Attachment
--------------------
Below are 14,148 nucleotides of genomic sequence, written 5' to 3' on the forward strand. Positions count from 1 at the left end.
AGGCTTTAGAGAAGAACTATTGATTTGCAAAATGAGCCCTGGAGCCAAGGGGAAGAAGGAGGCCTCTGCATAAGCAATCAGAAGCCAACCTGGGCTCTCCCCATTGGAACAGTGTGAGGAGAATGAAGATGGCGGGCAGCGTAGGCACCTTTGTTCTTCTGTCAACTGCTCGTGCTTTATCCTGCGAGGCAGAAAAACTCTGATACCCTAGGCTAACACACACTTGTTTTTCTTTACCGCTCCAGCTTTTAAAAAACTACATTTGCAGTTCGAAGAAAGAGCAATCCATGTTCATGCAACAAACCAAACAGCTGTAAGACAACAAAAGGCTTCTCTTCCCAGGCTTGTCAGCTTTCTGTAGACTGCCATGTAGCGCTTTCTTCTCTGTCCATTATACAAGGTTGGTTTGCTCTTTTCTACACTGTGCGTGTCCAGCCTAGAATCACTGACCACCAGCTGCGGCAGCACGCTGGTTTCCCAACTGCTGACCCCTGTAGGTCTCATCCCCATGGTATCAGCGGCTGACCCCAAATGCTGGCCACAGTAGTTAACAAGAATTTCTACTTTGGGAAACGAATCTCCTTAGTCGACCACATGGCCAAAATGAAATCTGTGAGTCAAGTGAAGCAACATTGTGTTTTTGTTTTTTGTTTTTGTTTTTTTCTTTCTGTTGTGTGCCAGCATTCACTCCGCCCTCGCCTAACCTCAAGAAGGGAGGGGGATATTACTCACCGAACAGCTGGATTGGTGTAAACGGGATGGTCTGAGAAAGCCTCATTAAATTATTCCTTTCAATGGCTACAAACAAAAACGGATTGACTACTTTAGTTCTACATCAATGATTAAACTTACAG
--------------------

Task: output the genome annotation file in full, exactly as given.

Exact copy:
Below are 14,148 nucleotides of genomic sequence, written 5' to 3' on the forward strand. Positions count from 1 at the left end.
AGGCTTTAGAGAAGAACTATTGATTTGCAAAATGAGCCCTGGAGCCAAGGGGAAGAAGGAGGCCTCTGCATAAGCAATCAGAAGCCAACCTGGGCTCTCCCCATTGGAACAGTGTGAGGAGAATGAAGATGGCGGGCAGCGTAGGCACCTTTGTTCTTCTGTCAACTGCTCGTGCTTTATCCTGCGAGGCAGAAAAACTCTGATACCCTAGGCTAACACACACTTGTTTTTCTTTACCGCTCCAGCTTTTAAAAAACTACATTTGCAGTTCGAAGAAAGAGCAATCCATGTTCATGCAACAAACCAAACAGCTGTAAGACAACAAAAGGCTTCTCTTCCCAGGCTTGTCAGCTTTCTGTAGACTGCCATGTAGCGCTTTCTTCTCTGTCCATTATACAAGGTTGGTTTGCTCTTTTCTACACTGTGCGTGTCCAGCCTAGAATCACTGACCACCAGCTGCGGCAGCACGCTGGTTTCCCAACTGCTGACCCCTGTAGGTCTCATCCCCATGGTATCAGCGGCTGACCCCAAATGCTGGCCACAGTAGTTAACAAGAATTTCTACTTTGGGAAACGAATCTCCTTAGTCGACCACATGGCCAAAATGAAATCTGTGAGTCAAGTGAAGCAACATTGTGTTTTTGTTTTTTGTTTTTGTTTTTTTCTTTCTGTTGTGTGCCAGCATTCACTCCGCCCTCGCCTAACCTCAAGAAGGGAGGGGGATATTACTCACCGAACAGCTGGATTGGTGTAAACGGGATGGTCTGAGAAAGCCTCATTAAATTATTCCTTTCAATGGCTACAAACAAAAACGGATTGACTACTTTAGTTCTACATCAATGATTAAACTTACAG